text health warnings, thus becomes a very formidable tool to thwart the tobacco industry's nefarious designs.
Australia became the first country in December 2012 to go for plain packaging of all tobacco products with graphic health warnings covering over 50% of main display areas. Thereafter, smoking rates in the country fell at a fast pace. The number of adolescents currently smoking reduced by more than 70% - from 23.5% in 1996 to 6.7% in 2014.
More recently, Ireland, the UK, and France have passed laws to implement plain packaging from May 2016. Dr Bam informed that Nepal, which has already implemented 90% pictorial warnings, could be the first country in the South Asia region to adopt plain packaging very soon.
Dr Bam lauded some recent public health wins against the tobacco industry:
- On May 19, 2016, the UK High Court ruled in favor of tobacco plain packaging, upholding rules that ban branding and require graphic health warnings across 65% of the front and back surfaces, with written warnings down each side. The judge rejected legal grounds for a challenge from British American Tobacco, Philip Morris International, Japan Tobacco International and Imperial Brands.
European Union (EU)
- On May 4, 2016, Tobacco companies lost a legal challenge against EU rules that force them to put graphic images on cigarette packages warning people of the dangers of smoking.
- On March 8, the Supreme Court issued notice to the Health Ministry on a PIL which sought immediate implementation of plain packaging rules for cigarette and other tobacco products.
- On May 4, the Supreme Court gave a ruling for introducing 85% pictorial health warnings on all tobacco product packs, turning down the packaging rules.
Framework Convention on Tobacco Control (WHO FCTC) - whose Article 11 requires the implementation of strong pack warnings and the ban of misleading descriptors such as low tar, light, and 'mild.'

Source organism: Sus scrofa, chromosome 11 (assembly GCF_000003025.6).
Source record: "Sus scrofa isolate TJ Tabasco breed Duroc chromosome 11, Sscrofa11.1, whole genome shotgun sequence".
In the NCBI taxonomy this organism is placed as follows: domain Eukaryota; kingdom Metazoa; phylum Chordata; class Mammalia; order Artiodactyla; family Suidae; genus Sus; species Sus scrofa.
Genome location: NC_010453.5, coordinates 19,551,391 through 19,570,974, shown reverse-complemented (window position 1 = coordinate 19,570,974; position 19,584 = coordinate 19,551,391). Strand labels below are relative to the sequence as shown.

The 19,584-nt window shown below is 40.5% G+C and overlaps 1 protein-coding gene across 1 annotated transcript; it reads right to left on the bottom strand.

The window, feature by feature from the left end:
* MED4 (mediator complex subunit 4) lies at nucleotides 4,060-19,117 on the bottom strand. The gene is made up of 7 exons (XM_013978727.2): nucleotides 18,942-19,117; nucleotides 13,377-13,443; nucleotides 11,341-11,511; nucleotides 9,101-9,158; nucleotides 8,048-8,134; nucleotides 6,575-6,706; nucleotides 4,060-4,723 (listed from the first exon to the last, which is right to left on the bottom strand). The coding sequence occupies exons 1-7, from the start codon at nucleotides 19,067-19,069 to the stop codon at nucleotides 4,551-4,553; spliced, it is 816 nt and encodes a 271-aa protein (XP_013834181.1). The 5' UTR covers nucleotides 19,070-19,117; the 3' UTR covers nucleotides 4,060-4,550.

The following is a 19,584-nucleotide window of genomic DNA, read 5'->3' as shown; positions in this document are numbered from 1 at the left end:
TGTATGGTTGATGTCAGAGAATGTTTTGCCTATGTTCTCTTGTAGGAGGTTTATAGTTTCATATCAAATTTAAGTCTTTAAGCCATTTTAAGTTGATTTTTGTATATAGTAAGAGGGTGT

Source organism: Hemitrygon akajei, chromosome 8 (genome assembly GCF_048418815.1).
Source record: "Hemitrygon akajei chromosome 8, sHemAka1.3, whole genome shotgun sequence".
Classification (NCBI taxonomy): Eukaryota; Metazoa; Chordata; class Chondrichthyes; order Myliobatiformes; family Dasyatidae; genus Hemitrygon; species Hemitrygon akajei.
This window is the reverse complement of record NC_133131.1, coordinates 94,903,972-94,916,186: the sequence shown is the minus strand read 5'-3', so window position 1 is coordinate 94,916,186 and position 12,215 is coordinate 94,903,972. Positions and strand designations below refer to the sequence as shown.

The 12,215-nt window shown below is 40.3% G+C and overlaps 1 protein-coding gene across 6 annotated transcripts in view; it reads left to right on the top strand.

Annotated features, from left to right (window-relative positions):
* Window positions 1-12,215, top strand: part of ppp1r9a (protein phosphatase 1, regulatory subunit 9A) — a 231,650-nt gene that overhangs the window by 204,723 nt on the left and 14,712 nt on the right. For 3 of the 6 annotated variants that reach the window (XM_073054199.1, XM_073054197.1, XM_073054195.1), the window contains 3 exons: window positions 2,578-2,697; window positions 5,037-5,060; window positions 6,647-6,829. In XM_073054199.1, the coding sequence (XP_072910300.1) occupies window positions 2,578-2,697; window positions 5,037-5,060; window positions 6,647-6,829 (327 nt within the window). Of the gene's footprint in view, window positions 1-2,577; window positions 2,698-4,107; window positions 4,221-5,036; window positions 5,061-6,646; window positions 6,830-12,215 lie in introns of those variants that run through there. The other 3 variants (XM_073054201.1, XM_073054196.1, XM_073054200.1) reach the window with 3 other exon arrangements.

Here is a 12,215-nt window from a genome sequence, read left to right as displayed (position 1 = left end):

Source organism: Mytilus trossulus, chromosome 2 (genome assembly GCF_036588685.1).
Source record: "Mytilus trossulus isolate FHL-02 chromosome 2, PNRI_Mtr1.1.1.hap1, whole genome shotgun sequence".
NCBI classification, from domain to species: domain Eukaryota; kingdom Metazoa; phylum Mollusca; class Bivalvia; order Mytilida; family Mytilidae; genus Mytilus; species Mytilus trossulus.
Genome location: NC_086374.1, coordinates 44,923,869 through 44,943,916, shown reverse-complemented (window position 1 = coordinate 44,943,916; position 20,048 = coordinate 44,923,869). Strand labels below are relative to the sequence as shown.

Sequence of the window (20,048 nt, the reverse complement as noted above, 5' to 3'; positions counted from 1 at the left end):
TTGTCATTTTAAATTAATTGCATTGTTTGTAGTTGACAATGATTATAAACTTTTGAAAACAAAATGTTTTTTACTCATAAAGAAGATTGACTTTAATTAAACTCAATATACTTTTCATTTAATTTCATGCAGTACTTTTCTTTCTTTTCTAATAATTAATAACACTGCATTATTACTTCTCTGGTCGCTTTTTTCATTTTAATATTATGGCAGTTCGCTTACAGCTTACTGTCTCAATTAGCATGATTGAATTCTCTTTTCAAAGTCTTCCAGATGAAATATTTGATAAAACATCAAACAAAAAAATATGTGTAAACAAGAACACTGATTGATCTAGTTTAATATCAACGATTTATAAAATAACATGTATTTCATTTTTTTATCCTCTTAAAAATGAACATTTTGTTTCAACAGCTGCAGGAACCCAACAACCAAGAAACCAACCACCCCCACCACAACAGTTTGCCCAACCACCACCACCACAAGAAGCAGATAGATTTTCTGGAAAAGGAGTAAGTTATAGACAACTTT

Article 5.3 recognizes that there is a fundamental and irreconcilable conflict of interest between the tobacco industry and public health policy and commits governments to firewall health policy from industry capture.
In the post-2015 development agenda, action on WHO FCTC is now among the committed to achieving the 17 sustainable development goals (SDGs) as envisaged in the 2030 agenda for sustainable development that was adopted at the UN Summit in September 2015. One of these (SDG 3.a) is to strengthen the implementation of WHO FCTC in all countries.
While commitments are in place, concrete action is lagging behind. Governments will meet at the forthcoming 7th session of the FCTC Conference of the Parties (COP7) that will take place in India in November, 2016 to discuss progress on WHO FCTC implementation and adopt decisions to guide global tobacco control for the next two years to ensure that the implementation of WHO FCTC is on track for the world to meet the SDG targets by 2030.
Strong tobacco control legislation is an absolute necessity to reverse the global growth of tobacco use, and achieve the health targets prescribed in the SDGs. Fully implementing domestic tobacco control laws and WHO FCTC on the ground is a public health and social justice tobacco epidemic, with the future in our hands. We can choose to stand aside and take weak and ineffective measures, or instead implement robust and enduring measures to protect the health and wealth of nations."
Source: Shobha Shukla, Citizen News Service - CNS